ftp.cc.uoc.gr
rfc6325
This is a purely informative rendering of an RFC that includes verified errata. This rendering may not be used as a reference.

The following 'Verified' errata have been incorporated in this document: EID 3002, EID 3003, EID 3004, EID 3052, EID 3053, EID 3508, EID 4573
Internet Engineering Task Force (IETF)                        R. Perlman
Request for Comments: 6325                                    Intel Labs
Category: Standards Track                                D. Eastlake 3rd
ISSN: 2070-1721                                                   Huawei
                                                                 D. Dutt
                                                                  S. Gai
                                                           Cisco Systems
                                                             A. Ghanwani
                                                                 Brocade
                                                               July 2011


        Routing Bridges (RBridges): Base Protocol Specification

Abstract

   Routing Bridges (RBridges) provide optimal pair-wise forwarding
   without configuration, safe forwarding even during periods of
   temporary loops, and support for multipathing of both unicast and
   multicast traffic.  They achieve these goals using IS-IS routing and
   encapsulation of traffic with a header that includes a hop count.

   RBridges are compatible with previous IEEE 802.1 customer bridges as
   well as IPv4 and IPv6 routers and end nodes.  They are as invisible
   to current IP routers as bridges are and, like routers, they
   terminate the bridge spanning tree protocol.

   The design supports VLANs and the optimization of the distribution of
   multi-destination frames based on VLAN ID and based on IP-derived
   multicast groups.  It also allows unicast forwarding tables at
   transit RBridges to be sized according to the number of RBridges
   (rather than the number of end nodes), which allows their forwarding
   tables to be substantially smaller than in conventional customer
   bridges.

Status of This Memo

   This is an Internet Standards Track document.

   This document is a product of the Internet Engineering Task Force
   (IETF).  It represents the consensus of the IETF community.  It has
   received public review and has been approved for publication by the
   Internet Engineering Steering Group (IESG).  Further information on
   Internet Standards is available in Section 2 of RFC 5741.

   Information about the current status of this document, any errata,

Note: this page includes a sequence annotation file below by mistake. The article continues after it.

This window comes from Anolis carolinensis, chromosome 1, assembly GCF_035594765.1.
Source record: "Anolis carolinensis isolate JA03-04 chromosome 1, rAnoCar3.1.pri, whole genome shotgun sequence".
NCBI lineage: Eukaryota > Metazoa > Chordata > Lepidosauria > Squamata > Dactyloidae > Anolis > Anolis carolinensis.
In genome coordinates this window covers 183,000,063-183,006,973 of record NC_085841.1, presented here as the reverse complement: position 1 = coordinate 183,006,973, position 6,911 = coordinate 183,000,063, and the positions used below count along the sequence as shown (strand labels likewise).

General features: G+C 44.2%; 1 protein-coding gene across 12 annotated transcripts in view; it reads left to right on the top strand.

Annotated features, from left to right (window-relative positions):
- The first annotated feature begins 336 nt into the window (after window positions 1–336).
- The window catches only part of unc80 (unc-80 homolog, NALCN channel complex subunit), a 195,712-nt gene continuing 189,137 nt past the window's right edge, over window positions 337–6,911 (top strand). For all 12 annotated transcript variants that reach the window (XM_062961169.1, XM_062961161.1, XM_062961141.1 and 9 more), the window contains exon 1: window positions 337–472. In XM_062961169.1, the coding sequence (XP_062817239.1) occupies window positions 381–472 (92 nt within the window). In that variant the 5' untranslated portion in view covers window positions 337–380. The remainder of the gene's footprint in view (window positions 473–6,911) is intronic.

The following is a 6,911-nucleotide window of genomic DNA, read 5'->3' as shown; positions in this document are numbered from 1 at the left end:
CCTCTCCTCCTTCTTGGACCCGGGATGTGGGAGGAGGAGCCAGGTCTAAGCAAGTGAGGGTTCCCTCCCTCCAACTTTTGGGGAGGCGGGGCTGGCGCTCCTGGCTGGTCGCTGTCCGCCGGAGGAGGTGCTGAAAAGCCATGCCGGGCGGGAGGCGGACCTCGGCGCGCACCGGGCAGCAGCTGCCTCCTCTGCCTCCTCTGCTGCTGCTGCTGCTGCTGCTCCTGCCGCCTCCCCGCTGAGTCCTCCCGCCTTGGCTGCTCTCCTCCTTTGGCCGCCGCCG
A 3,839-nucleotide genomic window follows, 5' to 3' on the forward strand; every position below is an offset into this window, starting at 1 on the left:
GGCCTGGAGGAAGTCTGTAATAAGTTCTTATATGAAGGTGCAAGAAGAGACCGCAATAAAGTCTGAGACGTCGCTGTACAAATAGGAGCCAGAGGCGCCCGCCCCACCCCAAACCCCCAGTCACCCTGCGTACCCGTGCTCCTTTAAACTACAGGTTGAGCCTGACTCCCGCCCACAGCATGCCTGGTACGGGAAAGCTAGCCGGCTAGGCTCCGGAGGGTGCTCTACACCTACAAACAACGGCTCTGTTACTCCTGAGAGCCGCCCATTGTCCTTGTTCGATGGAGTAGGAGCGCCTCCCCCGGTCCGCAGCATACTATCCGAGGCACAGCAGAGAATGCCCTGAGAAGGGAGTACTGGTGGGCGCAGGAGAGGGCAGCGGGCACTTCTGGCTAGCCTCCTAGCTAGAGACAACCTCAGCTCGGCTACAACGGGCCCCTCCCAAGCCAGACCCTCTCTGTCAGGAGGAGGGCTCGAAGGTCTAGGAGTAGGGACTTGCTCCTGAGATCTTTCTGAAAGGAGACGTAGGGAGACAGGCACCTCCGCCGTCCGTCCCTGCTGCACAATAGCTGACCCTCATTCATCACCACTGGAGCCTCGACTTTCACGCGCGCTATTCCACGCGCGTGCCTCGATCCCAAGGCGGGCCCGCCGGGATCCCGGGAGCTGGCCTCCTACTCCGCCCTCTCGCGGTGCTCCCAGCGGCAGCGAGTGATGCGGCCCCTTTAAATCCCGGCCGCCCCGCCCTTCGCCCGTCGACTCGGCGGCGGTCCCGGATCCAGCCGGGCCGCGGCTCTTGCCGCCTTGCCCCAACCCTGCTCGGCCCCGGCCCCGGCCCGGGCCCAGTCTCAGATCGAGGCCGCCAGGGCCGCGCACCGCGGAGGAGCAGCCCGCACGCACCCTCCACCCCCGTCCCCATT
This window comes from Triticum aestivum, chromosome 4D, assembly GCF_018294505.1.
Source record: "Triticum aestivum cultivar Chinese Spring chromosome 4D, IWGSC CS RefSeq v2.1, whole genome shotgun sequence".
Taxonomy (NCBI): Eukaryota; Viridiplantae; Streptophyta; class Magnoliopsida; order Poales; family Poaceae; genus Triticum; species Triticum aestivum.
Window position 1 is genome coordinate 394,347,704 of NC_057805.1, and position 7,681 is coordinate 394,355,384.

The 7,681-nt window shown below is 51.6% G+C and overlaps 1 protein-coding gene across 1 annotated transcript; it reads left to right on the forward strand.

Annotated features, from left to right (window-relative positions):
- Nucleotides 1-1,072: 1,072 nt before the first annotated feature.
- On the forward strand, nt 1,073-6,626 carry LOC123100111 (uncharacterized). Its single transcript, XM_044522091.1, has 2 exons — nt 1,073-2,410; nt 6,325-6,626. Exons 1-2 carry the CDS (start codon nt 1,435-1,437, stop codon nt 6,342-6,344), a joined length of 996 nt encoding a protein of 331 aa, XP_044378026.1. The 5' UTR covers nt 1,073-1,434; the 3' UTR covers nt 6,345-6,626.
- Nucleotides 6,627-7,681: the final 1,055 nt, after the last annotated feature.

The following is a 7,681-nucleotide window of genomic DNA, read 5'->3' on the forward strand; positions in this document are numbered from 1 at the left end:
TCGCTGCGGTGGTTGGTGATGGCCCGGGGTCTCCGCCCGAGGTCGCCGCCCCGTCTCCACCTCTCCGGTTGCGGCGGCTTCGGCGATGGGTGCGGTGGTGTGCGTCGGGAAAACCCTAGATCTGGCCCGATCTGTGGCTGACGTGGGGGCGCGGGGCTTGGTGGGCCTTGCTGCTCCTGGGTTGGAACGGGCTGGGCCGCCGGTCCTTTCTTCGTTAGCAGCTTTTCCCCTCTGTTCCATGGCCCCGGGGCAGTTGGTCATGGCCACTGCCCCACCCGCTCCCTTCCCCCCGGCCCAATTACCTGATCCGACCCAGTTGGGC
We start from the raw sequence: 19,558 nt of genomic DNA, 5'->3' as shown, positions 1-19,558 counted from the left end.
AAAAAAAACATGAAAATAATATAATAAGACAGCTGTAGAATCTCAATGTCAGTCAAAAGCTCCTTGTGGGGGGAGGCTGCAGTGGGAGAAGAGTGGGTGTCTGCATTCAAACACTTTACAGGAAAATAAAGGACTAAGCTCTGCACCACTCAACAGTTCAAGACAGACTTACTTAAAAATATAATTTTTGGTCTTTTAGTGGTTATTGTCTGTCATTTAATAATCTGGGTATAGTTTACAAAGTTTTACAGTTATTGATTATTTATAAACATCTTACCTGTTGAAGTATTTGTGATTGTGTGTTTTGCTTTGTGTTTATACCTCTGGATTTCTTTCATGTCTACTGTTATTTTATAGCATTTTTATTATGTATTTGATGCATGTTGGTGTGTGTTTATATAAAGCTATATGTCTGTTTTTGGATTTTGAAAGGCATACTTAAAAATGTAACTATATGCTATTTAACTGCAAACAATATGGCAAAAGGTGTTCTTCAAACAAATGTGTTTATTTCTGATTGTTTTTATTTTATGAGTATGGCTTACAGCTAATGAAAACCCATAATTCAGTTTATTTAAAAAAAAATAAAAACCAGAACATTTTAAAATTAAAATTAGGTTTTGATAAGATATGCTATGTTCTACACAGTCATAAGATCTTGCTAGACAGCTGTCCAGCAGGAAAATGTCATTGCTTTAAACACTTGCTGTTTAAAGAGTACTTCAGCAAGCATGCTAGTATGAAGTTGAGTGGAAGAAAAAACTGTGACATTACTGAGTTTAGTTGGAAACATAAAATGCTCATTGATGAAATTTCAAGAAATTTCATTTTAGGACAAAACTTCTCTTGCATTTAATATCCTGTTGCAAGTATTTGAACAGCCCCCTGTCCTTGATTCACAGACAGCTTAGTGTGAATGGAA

and how to provide feedback on it may be obtained at
   http://www.rfc-editor.org/info/rfc6325.

Copyright Notice

   Copyright (c) 2011 IETF Trust and the persons identified as the
   document authors.  All rights reserved.

   This document is subject to BCP 78 and the IETF Trust's Legal
   Provisions Relating to IETF Documents
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   publication of this document.  Please review these documents
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   This document may contain material from IETF Documents or IETF
   Contributions published or made publicly available before November
   10, 2008.  The person(s) controlling the copyright in some of this
   material may not have granted the IETF Trust the right to allow
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   it for publication as an RFC or to translate it into languages other
   than English.

Table of Contents

   1. Introduction ....................................................6
      1.1. Algorhyme V2, by Ray Perlner ...............................7
      1.2. Normative Content and Precedence ...........................7
      1.3. Terminology and Notation in This Document ..................7
      1.4. Categories of Layer 2 Frames ...............................8
      1.5. Acronyms ...................................................9
   2. RBridges .......................................................11
      2.1. General Overview ..........................................11
      2.2. End-Station Addresses .....................................12
      2.3. RBridge Encapsulation Architecture ........................13
      2.4. Forwarding Overview .......................................15
           2.4.1. Known-Unicast ......................................16
           2.4.2. Multi-Destination ..................................16
      2.5. RBridges and VLANs ........................................17
           2.5.1. Link VLAN Assumptions ..............................17
      2.6. RBridges and IEEE 802.1 Bridges ...........................18
           2.6.1. RBridge Ports and 802.1 Layering ...................18